Did the reformers change the way Catholics hold Mass?

Receiving the Holy Eucharist on a weekly basis is not a universal event that happens among all Catholics. Those who have unconffesed mortal sins are not to commune until after they have absolution.

You are correct, people did receive Holy Communion less often in the past, and church law still teaches it is only mandatory to commune once a year during the Paschal season.

So then attendance has always been mandetory but Communion has not?

Exactly.

The article you cited didn’t substantiate its claims. Someone else posted evidence that in fact attendance was mandatory from the early Church on. The article is right, however, that Mass attendance looked very different from the way it does today and would have involved a lot of “milling around,” not people sitting in pews quietly.

And the Eucharist wasn’t given weekly but sometimes annually.

The Eucharist was celebrated daily. Most of the time, only the priest received communion. Laypeople had to receive annually, and might receive several times a year if they were devout.

The distinction between celebration and reception is hard for Protestants, and Catholics get confused too because they receive quite frequently nowadays. People also get confused about Protestantism, thinking erroneously that Protestants began celebrating the Eucharist less frequently because they didn’t think it was very important. On the contrary, they insisted that whenever it was celebrated at least some in the congregation should receive. So pastors would only celebrate when they knew there were people ready to receive, which wasn’t very often–usually quarterly, which was a bit more often than most laypeople had been receiving.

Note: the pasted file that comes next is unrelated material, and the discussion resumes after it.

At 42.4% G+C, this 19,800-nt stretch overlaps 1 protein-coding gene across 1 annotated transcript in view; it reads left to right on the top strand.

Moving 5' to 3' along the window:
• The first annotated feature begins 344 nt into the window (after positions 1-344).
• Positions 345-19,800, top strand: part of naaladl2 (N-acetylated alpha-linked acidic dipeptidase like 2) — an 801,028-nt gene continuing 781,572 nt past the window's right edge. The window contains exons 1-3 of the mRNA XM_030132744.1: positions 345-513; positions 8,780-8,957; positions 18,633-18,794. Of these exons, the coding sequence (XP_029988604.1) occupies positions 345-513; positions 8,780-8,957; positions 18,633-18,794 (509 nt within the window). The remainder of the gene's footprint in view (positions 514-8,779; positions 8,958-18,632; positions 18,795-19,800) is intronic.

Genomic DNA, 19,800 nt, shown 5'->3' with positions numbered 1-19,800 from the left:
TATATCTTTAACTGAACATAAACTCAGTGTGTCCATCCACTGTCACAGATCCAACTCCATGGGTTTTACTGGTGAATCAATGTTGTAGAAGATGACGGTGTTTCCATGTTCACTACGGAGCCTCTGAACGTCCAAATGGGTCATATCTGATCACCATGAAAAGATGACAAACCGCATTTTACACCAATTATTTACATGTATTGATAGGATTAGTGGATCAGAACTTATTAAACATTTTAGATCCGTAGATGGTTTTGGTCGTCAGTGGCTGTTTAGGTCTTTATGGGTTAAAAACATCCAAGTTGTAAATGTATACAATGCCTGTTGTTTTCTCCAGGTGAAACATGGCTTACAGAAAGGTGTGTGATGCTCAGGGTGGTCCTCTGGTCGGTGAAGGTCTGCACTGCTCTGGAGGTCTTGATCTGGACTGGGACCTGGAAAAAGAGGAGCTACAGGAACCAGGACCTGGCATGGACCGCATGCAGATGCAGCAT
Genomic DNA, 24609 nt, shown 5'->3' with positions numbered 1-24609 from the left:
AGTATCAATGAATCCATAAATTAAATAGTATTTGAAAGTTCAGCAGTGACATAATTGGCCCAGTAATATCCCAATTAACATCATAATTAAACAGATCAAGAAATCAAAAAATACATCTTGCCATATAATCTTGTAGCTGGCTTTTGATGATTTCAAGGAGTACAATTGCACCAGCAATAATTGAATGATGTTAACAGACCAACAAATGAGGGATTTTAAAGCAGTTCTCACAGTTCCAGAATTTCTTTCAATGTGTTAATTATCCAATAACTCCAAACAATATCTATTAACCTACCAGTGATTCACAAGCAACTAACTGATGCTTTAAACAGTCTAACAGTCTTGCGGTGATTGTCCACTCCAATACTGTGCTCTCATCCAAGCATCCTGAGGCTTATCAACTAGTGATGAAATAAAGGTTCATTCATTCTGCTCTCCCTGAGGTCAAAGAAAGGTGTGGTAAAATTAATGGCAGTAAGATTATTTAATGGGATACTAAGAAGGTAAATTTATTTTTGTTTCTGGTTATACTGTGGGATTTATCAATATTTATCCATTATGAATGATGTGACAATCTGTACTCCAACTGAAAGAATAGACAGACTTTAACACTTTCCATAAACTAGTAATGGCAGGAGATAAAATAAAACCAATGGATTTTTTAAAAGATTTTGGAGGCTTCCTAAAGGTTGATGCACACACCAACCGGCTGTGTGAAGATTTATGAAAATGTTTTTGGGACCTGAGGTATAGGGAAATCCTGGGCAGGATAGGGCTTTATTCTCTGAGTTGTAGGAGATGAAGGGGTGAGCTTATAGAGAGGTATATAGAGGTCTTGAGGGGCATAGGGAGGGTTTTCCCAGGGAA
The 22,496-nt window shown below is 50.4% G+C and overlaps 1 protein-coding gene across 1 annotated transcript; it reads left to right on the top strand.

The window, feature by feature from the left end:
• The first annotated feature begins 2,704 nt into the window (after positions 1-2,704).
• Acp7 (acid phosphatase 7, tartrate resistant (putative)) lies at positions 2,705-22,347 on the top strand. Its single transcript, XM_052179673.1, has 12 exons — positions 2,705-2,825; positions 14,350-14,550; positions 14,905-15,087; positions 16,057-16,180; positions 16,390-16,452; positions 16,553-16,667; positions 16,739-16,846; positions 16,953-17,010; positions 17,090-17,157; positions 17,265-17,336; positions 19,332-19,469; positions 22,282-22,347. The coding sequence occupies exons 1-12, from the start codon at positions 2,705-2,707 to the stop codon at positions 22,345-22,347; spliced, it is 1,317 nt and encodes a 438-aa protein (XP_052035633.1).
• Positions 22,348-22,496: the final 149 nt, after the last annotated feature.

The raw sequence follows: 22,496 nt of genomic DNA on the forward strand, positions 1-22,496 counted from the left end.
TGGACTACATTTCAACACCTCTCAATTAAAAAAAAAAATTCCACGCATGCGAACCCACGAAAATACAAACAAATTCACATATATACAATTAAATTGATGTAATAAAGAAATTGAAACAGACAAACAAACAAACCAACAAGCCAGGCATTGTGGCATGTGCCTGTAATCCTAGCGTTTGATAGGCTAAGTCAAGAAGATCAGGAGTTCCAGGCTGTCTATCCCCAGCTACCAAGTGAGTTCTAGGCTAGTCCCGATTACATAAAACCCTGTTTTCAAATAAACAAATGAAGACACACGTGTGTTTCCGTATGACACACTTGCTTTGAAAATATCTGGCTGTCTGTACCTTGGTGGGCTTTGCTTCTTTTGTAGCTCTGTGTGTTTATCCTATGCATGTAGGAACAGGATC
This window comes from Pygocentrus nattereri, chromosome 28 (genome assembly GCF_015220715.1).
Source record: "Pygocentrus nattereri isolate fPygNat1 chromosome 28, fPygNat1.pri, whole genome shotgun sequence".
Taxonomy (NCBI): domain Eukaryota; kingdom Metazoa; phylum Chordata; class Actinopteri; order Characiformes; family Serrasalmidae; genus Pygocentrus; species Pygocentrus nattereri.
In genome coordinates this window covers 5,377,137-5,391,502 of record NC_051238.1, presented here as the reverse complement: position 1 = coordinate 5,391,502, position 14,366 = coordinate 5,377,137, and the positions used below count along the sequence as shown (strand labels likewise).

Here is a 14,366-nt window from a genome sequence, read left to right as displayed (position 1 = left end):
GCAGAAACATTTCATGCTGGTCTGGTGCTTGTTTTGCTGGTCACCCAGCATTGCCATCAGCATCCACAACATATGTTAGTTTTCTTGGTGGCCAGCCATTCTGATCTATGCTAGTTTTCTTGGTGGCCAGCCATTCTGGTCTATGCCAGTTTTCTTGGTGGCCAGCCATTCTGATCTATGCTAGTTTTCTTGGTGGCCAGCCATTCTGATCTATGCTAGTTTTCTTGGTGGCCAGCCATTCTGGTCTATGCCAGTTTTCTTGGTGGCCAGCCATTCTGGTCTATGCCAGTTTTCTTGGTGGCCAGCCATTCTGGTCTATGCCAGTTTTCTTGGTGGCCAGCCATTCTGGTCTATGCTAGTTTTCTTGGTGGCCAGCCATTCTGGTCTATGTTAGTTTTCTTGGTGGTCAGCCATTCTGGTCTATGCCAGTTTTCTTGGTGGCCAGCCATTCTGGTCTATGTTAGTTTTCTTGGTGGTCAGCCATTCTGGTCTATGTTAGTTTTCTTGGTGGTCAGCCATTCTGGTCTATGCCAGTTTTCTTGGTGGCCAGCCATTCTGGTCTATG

Edwin

My hunch is that holy Communion is celebrated more than in the past in Lutheran and Anglican churches. Weekly is the norm pretty much.

The Mass is still celebrated daily in the Catholic Church, wherever possible. A Mass is still the Mass, even if no one else is present besides the priest.
Posters are using terms such as celebration and reception, but a crucial element to Catholic Mass is the Consecration. Catholics consider it spiritually significant to join in with our prayer during the Consecration, even if we don’t happen to receive communion at that particular Mass, for whatever reason. There is an Act of Spiritual Communion we can make at that time, but even if we don’t say that particular prayer it is a deeply special time, the most important part of our day, not to de emphasize the other parts of the Mass. None of this has changed, nor has the moral consequence of missing Mass.

When I can’t make daily Mass, I try to be aware of that time wherever I am. From my point of view, the Mass is our participation in the ongoing, timeless liturgy of Heaven. To put it another way, it is Heaven’s participation in this particular time, in this particular place - with us.

Couldn’t agree more! :thumbsup:

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